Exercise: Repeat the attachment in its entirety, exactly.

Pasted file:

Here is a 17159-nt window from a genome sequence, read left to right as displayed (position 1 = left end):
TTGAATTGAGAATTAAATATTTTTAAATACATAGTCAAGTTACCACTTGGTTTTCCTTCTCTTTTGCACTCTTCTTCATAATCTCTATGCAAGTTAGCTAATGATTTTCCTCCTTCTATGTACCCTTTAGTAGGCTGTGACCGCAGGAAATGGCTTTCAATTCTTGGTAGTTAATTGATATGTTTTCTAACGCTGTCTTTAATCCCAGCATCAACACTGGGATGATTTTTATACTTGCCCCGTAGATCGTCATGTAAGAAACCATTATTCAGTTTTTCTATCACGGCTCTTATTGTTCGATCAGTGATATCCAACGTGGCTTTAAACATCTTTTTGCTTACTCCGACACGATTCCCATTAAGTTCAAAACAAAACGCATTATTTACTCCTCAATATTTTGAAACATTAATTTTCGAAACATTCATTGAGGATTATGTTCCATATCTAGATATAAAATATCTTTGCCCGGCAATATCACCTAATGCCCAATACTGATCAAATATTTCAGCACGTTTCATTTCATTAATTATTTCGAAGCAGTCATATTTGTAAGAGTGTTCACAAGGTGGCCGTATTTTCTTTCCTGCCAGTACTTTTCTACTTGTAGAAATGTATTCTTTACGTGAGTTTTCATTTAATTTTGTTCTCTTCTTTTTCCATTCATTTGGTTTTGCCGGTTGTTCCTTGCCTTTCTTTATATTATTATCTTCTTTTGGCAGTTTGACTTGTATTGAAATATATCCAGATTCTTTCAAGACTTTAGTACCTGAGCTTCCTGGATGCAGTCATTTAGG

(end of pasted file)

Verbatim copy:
Here is a 17159-nt window from a genome sequence, read left to right as displayed (position 1 = left end):
TTGAATTGAGAATTAAATATTTTTAAATACATAGTCAAGTTACCACTTGGTTTTCCTTCTCTTTTGCACTCTTCTTCATAATCTCTATGCAAGTTAGCTAATGATTTTCCTCCTTCTATGTACCCTTTAGTAGGCTGTGACCGCAGGAAATGGCTTTCAATTCTTGGTAGTTAATTGATATGTTTTCTAACGCTGTCTTTAATCCCAGCATCAACACTGGGATGATTTTTATACTTGCCCCGTAGATCGTCATGTAAGAAACCATTATTCAGTTTTTCTATCACGGCTCTTATTGTTCGATCAGTGATATCCAACGTGGCTTTAAACATCTTTTTGCTTACTCCGACACGATTCCCATTAAGTTCAAAACAAAACGCATTATTTACTCCTCAATATTTTGAAACATTAATTTTCGAAACATTCATTGAGGATTATGTTCCATATCTAGATATAAAATATCTTTGCCCGGCAATATCACCTAATGCCCAATACTGATCAAATATTTCAGCACGTTTCATTTCATTAATTATTTCGAAGCAGTCATATTTGTAAGAGTGTTCACAAGGTGGCCGTATTTTCTTTCCTGCCAGTACTTTTCTACTTGTAGAAATGTATTCTTTACGTGAGTTTTCATTTAATTTTGTTCTCTTCTTTTTCCATTCATTTGGTTTTGCCGGTTGTTCCTTGCCTTTCTTTATATTATTATCTTCTTTTGGCAGTTTGACTTGTATTGAAATATATCCAGATTCTTTCAAGACTTTAGTACCTGAGCTTCCTGGATGCAGTCATTTAGG